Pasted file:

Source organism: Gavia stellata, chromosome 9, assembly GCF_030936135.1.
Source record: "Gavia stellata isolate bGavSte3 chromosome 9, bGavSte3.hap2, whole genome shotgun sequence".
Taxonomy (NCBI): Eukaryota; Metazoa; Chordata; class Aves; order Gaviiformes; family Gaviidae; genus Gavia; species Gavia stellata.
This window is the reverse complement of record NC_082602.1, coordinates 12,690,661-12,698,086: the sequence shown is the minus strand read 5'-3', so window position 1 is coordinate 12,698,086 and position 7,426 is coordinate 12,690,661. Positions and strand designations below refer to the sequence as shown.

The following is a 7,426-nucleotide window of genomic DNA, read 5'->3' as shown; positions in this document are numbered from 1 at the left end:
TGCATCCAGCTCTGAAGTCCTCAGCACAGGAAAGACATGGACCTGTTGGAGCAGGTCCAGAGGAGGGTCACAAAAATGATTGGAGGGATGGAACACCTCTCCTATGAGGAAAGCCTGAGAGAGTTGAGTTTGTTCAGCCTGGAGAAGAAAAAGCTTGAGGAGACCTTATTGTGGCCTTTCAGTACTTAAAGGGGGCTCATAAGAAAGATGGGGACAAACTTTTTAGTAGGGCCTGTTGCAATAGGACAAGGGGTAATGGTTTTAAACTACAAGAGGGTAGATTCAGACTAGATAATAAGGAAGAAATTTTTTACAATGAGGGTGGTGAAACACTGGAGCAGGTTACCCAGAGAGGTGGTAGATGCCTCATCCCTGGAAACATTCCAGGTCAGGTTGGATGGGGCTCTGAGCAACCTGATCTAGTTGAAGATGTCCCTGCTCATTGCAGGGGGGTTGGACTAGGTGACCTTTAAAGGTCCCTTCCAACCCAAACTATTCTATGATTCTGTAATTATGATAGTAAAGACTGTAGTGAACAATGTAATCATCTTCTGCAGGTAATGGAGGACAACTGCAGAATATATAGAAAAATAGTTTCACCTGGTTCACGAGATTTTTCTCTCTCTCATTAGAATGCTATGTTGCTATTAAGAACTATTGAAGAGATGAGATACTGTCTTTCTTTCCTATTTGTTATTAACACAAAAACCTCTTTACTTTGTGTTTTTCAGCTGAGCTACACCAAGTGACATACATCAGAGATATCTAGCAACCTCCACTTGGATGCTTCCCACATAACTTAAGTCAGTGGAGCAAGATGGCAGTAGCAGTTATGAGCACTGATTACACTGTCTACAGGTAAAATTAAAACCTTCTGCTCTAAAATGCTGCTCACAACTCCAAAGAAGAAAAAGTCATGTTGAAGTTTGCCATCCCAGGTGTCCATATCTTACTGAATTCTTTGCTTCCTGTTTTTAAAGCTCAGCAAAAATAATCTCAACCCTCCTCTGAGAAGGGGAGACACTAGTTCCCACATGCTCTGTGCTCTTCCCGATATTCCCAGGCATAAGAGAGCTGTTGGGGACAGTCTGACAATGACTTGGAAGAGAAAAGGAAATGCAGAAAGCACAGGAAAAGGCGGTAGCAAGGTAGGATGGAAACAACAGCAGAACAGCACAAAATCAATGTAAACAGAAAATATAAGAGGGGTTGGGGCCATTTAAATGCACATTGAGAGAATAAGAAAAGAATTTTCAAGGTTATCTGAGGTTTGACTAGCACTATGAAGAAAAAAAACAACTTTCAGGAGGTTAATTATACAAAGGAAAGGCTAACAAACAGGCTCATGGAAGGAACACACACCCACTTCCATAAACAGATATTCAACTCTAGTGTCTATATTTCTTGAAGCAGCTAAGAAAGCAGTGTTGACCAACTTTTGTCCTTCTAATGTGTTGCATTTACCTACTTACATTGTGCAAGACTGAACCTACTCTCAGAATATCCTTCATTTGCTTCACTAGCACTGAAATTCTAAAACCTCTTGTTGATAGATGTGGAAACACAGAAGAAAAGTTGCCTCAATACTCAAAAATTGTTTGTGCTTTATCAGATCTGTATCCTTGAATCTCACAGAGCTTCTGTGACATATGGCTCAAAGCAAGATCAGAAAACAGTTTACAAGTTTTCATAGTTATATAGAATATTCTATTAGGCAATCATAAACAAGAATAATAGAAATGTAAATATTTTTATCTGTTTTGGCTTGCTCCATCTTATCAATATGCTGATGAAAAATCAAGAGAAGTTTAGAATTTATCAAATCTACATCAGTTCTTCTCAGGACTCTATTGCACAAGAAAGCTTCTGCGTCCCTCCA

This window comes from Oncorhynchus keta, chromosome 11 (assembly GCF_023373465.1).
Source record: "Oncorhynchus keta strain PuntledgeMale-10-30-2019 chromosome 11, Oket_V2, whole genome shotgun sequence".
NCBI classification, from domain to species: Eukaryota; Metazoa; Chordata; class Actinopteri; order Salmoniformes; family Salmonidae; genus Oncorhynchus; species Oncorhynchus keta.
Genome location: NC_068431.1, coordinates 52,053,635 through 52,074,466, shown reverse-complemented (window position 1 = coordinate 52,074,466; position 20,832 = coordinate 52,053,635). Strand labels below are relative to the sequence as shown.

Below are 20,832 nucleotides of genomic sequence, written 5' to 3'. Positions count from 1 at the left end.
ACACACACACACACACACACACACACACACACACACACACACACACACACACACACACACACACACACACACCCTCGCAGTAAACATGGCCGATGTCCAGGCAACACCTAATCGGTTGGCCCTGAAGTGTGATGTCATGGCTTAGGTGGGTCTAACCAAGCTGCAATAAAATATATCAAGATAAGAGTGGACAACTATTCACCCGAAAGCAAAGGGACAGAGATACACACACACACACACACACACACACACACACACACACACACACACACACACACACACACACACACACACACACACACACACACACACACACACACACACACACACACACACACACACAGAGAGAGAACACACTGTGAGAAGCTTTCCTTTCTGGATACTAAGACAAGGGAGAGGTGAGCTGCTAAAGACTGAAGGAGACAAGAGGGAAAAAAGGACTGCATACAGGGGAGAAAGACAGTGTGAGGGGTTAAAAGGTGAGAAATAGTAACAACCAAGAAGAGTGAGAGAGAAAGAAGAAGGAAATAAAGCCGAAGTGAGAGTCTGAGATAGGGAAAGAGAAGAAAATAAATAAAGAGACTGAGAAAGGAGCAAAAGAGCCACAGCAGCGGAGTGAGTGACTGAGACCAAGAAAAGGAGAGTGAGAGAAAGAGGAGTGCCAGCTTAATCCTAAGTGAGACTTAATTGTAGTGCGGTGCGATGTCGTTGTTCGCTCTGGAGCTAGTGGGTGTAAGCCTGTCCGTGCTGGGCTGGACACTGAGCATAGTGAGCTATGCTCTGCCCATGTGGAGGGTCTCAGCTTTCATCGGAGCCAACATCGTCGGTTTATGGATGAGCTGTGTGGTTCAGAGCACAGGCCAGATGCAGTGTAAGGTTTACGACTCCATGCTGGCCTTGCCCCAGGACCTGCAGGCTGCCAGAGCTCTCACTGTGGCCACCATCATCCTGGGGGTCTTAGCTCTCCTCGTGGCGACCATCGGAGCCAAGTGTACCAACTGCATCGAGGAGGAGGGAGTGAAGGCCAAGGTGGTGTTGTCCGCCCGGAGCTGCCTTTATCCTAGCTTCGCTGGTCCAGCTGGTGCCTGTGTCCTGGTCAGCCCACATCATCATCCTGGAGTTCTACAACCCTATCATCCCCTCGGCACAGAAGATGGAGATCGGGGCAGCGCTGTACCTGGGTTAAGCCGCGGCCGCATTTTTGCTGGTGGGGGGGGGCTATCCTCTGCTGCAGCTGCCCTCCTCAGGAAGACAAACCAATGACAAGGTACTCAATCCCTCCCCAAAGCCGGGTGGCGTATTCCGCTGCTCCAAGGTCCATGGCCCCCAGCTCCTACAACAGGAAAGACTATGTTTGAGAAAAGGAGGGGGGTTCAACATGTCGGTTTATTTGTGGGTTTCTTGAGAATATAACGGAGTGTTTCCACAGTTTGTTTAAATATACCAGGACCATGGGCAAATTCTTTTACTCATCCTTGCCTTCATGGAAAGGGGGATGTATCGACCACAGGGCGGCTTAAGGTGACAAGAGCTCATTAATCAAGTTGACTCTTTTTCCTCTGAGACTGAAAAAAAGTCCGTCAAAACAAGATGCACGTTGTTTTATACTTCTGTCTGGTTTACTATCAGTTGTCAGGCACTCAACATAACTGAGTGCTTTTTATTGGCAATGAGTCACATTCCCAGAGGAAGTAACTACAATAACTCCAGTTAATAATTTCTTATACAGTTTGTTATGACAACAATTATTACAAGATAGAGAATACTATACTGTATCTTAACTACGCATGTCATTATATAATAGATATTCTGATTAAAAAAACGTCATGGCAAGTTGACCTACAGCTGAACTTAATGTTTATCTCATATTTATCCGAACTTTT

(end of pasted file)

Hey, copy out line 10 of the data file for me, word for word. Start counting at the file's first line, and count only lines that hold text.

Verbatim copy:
Genome location: NC_068431.1, coordinates 52,053,635 through 52,074,466, shown reverse-complemented (window position 1 = coordinate 52,074,466; position 20,832 = coordinate 52,053,635). Strand labels below are relative to the sequence as shown.